Will Brooks officially captured lightweight gold at Bellator 131. | Dave Mandel/Sherdog.com
After a year in which he often felt disrespected and underappreciated, Will Brooks can no longer be overlooked.
That’s what back-to-back title bout victories over Michael Chandler will get you. Now that he is finally Bellator MMA’s undisputed lightweight champion, Brooks only plans on solidifying his place atop the division following a breakout 2014 campaign.
“[I plan on] making sure people understand this is not something that just happened,” Brooks told Sherdog.com. “This is a long story; I’m going to be around for a very long time, and I’m always going to get better. This is just the beginning for me. People are going to see not just what I do in mixed martial arts, but what I do outside of mixed martial arts.
“I think over the next few years, people are going to recognize me not just as one of the best lightweights in MMA, but as an icon.”
When Eddie Alvarez bowed out of Bellator’s inaugural pay-per-view offering last May, Brooks was tabbed to replace the Philadelphian in an interim 155-pound title tilt against Chandler. Many questioned whether he deserved the bout, but “Ill Will” proved he belonged by upsetting his favored foe via split decision.
Still, the contentious nature of the verdict allowed the skeptics to linger, and when Alvarez bolted for the UFC, Brooks had to prove himself all over again in a rematch with Chandler at Bellator 131. In addition to receiving second-billing behind the Tito Ortiz-Stephan Bonnar headliner, Brooks felt slighted because the interim crown he captured under the previous Bellator regime was not acknowledged in the marketing of the fight.
“...They’re still promoting him as if he’s the champion -- as if I’m challenging him for the title,” Brooks said prior to the Nov. 15 bout.
Rather than continue to stress about factors beyond his control, Brooks went out and authored a much more emphatic fourth-round technical knockout victory against Chandler at Bellator 131. Now, there is no doubt as to who is the promotion’s top lightweight.
“I guess it showed people that when I say I’m gonna do something, I’m gonna do it,” Brooks said. “I think I’ve always carried myself in that kind of mindset. If you’re going to open your mouth and demand something and you want to expect a certain treatment, be ready to earn it. Don’t just rage about it. I think I went out there and did that.”
Brooks’ first official title defense will come in the Bellator 136 headliner at Bren Events Center in Irvine Calif., on Friday night. The evening’s main card airs on Spike TV beginning at 9 p.m. ET.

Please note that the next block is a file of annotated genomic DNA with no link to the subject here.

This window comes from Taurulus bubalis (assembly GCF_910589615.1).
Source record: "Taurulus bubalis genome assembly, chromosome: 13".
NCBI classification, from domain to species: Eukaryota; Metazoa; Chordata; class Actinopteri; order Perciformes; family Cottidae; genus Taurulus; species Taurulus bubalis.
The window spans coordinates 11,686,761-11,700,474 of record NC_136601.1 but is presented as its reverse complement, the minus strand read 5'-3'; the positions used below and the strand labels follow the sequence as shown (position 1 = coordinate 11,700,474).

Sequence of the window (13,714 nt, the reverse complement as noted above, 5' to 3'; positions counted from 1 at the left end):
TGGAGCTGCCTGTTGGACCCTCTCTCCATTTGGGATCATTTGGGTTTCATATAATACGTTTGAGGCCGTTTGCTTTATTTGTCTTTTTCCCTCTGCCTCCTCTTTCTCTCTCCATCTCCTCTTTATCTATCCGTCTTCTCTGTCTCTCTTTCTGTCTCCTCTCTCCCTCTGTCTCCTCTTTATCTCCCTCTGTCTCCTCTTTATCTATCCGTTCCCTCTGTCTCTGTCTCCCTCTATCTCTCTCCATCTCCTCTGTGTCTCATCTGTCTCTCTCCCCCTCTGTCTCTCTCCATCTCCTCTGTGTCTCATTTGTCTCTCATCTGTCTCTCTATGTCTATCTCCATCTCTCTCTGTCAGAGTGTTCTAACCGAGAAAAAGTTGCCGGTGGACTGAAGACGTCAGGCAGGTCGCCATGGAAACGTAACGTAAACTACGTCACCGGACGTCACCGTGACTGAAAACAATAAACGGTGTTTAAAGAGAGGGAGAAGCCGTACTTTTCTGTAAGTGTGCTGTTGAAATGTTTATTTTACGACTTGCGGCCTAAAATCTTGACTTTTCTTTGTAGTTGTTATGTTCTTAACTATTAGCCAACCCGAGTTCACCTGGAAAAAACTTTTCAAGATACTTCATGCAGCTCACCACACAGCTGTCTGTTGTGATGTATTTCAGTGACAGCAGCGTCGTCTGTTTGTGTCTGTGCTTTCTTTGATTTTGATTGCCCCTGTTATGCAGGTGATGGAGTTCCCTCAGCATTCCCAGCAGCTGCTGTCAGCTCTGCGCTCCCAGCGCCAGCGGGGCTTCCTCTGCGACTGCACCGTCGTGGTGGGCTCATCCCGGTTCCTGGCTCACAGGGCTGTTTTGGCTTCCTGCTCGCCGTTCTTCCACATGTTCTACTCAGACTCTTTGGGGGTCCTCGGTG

Jansen enters the bout riding a seven-fight winning streak under the Bellator banner, but thanks in large part to an ACL injury that sidelined him for roughly 19 months until a successful return against Rick Hawn last October, has escaped the spotlight’s glare.
Brooks, who received little fanfare prior to his first meeting with Chandler, can relate.
"I know that when I was put in the position of being able to fight for the title, it brought out something different out in me. It’s something I can’t really put words to, but it’s something different in me,” said Brooks, who carries a six fight winning streak of his own into the matchup. “I see that in Dave Jansen. He’s gonna come out there and be like I was, just highly aggressive and willing to take advantage of this opportunity. It’s gonna bring the best out of him. I’m going to have to bring my A game from the opening bell.”
The tables have turned from last year, however, as Brooks enters the championship scrap as a heavy betting favorite and world-ranked lightweight. That’s just fine with the American Top Team product, because his view isn’t simply confined to Bellator. Instead, Brooks sees fighters from all promotions as his peers, and he feels he has the skills to compete with anyone.
“Overall I see myself as one of the best. I don’t look at organizations. I see myself, who I am, I look at the big picture. I focus on what I can control, and I study these guys and I watch and recognize. I have the skills to beat anybody,” Brooks said. “Physically and mentally, if I’m put in a situation where I’ve got to fight a guy like Anthony Pettis or [Rafael dos Anjos or [Justin] Gaethje, or anybody in these different organizations, I believe that I can beat [them].”
Brooks worked hard to emerge from obscurity to earn his spot atop the mountain last year. Now it’s all about staying there.